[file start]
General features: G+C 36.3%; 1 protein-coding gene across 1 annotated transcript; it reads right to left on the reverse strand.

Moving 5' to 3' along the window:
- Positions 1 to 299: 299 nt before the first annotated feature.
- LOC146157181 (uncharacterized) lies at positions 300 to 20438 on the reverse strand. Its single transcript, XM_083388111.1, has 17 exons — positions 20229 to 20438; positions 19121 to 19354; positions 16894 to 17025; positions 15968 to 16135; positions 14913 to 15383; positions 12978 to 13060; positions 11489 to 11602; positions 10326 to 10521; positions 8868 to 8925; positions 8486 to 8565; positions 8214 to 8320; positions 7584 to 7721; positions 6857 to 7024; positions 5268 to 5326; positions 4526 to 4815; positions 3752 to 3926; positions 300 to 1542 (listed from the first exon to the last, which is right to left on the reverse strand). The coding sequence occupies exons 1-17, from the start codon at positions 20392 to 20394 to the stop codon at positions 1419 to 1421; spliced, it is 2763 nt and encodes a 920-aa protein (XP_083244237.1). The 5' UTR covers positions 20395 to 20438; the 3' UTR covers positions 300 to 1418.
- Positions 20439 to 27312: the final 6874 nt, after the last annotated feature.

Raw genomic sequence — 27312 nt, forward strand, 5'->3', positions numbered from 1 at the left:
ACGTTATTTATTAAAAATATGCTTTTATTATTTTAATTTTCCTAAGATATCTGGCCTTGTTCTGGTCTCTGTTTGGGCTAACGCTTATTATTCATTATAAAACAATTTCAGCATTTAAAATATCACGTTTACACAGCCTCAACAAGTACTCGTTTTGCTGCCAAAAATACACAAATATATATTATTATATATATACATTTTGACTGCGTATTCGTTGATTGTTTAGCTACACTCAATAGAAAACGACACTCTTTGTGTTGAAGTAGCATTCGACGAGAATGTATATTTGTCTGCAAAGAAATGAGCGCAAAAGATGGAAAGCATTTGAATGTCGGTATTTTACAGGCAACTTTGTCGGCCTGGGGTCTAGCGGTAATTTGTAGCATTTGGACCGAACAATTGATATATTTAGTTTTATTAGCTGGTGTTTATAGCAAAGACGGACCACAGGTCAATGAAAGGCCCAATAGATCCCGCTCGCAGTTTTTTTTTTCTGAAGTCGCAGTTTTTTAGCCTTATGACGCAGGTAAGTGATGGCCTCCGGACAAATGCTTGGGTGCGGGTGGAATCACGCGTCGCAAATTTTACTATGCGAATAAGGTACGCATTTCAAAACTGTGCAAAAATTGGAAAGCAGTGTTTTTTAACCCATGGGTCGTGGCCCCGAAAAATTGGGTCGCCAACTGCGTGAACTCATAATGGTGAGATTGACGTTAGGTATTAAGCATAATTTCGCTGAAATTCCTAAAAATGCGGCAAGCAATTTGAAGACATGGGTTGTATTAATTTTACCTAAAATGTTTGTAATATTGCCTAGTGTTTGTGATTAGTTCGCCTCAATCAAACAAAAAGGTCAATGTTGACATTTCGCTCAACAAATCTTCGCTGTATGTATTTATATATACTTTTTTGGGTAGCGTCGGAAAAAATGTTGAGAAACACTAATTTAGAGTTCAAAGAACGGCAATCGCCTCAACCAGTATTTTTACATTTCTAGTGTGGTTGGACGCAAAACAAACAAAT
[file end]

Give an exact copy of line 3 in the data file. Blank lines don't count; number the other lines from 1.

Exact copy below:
- Positions 1 to 299: 299 nt before the first annotated feature.